He extends lanky, marionette-like arms and moves his 127-pound frame on flamingo-thin legs. And it comes as something of a shock when he breaks from a pose of finger-to-lip concentration or of bemused distraction, and hurls himself to the floor, collides with another dancer, or bounds the stage in rapturously self-absorbed reverie. A whispering curiosity spreads through the audience as the usual assumptions about what an elderly body can do clash with his sinewy defiance of them. Small wonder then that he draws steady notices as a company standout. The New York Times’s Jennifer Dunning has called him an “immense but understated presence,” a presence Wendy Perron of Dance magazine wrote is by turns comic and poignant. It is a presence, too, that can be hauntingly sensuous or grave.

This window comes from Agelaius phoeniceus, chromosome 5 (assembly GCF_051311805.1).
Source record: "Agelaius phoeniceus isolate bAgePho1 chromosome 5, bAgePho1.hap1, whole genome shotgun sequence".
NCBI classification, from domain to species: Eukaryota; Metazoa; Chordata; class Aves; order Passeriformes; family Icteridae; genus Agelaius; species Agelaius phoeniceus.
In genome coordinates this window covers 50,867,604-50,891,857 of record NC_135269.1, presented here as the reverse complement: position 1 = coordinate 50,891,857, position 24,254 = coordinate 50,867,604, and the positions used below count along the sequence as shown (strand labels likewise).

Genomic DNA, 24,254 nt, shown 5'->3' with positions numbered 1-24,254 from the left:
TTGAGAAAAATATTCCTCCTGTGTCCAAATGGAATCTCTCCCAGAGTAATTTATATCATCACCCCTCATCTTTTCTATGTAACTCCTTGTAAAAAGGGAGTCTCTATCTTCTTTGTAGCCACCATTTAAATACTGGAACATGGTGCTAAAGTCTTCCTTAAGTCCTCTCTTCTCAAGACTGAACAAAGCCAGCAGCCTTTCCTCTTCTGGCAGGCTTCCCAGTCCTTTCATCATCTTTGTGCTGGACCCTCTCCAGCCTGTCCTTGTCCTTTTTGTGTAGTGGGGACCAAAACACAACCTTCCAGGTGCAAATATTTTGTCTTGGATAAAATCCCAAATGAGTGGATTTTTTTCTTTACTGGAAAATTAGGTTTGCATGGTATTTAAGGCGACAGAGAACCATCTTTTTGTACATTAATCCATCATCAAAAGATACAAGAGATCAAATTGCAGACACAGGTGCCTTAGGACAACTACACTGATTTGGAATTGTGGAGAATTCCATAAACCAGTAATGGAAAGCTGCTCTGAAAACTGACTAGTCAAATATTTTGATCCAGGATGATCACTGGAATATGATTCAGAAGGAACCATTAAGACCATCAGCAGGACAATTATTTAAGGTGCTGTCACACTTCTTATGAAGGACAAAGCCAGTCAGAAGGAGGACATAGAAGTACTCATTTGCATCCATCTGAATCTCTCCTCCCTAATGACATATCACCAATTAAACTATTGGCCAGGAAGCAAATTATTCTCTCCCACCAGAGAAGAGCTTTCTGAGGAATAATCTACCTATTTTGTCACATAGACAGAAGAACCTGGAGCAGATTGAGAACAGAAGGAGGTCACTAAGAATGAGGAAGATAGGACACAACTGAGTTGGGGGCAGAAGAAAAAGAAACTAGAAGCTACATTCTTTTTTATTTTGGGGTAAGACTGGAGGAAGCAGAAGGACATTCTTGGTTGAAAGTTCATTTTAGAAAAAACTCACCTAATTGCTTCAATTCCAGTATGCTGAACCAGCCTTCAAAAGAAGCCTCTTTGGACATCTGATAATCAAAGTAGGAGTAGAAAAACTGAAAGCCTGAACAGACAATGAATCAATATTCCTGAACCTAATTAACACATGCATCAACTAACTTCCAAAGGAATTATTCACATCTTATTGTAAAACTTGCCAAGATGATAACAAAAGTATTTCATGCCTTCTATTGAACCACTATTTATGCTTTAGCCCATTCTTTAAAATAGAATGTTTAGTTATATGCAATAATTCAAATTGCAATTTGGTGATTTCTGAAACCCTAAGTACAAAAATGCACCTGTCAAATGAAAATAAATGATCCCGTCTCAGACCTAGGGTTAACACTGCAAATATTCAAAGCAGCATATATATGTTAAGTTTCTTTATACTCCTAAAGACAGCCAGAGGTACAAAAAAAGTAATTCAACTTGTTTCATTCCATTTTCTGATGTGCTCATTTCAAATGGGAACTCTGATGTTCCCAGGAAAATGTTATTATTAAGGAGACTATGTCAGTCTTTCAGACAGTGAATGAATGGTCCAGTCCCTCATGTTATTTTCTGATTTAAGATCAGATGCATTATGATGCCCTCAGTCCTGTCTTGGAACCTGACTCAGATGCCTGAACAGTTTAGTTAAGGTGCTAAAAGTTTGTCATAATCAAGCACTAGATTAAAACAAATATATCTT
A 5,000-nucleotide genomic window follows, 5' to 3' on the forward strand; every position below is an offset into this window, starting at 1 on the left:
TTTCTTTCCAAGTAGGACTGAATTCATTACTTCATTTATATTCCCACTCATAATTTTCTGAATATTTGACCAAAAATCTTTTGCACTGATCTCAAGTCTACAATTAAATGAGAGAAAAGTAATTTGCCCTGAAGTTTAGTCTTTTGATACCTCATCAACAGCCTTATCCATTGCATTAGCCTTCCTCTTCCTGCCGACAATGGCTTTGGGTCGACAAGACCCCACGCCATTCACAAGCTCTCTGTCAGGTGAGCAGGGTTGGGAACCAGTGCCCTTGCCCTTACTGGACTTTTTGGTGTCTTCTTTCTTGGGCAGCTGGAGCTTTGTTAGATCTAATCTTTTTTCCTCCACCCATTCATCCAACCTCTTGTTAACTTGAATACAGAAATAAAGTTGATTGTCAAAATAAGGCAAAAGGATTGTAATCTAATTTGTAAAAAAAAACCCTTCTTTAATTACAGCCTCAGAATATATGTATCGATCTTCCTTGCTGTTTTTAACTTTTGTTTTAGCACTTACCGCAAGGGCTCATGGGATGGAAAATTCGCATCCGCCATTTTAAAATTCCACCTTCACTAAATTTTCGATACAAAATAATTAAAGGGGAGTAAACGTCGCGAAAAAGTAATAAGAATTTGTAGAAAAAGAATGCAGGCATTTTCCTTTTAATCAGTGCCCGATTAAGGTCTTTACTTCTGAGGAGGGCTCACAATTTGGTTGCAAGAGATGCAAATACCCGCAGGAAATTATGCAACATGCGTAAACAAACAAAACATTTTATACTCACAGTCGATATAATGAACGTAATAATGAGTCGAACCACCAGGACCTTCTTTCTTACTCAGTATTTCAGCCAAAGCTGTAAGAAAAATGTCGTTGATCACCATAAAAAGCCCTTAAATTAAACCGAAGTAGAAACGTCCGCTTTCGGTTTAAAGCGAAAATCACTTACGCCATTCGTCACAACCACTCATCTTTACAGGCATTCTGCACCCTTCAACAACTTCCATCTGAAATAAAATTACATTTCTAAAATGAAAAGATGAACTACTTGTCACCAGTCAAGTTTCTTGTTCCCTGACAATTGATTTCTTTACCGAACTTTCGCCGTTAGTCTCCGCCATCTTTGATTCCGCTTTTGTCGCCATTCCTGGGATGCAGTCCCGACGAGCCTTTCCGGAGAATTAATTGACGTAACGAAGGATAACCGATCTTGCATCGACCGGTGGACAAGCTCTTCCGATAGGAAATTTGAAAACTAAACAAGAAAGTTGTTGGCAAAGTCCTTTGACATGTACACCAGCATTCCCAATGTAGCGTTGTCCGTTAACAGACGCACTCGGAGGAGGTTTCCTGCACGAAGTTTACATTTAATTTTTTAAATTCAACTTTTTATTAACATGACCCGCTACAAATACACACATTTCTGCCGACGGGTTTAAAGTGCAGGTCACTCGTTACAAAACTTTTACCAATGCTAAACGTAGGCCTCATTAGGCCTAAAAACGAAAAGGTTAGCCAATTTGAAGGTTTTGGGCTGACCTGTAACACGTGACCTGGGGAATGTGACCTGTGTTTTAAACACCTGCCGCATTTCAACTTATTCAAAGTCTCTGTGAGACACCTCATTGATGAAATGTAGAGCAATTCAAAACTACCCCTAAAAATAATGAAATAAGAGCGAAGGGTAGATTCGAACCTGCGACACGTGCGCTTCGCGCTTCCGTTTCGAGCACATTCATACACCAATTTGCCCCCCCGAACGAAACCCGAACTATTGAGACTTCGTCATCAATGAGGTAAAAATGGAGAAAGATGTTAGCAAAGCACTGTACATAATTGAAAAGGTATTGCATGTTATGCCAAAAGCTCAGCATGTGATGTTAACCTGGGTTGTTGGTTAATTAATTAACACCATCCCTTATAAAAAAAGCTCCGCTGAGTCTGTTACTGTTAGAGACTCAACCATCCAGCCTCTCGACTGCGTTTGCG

… “Still, I can’t believe I’m doing this.”
His family could not quite believe it either. Doris, his wife of fifty years, and his three grown children were initially mystified, if not perplexed. When his children were young, he had a controlled, conservative demeanor, and never showed the slightest bit of athletic ability or artistic inclination. But there was something even more antithetical to his later life pursuit of dance. Thomas had only one quality of movement—rigid.
“When my father first announced that he was going to perform modern dance, it was a strange and almost unfathomable thing,” his daughter said. “It was like someone saying, ‘I think I will take a Sunday drive to the moon.’”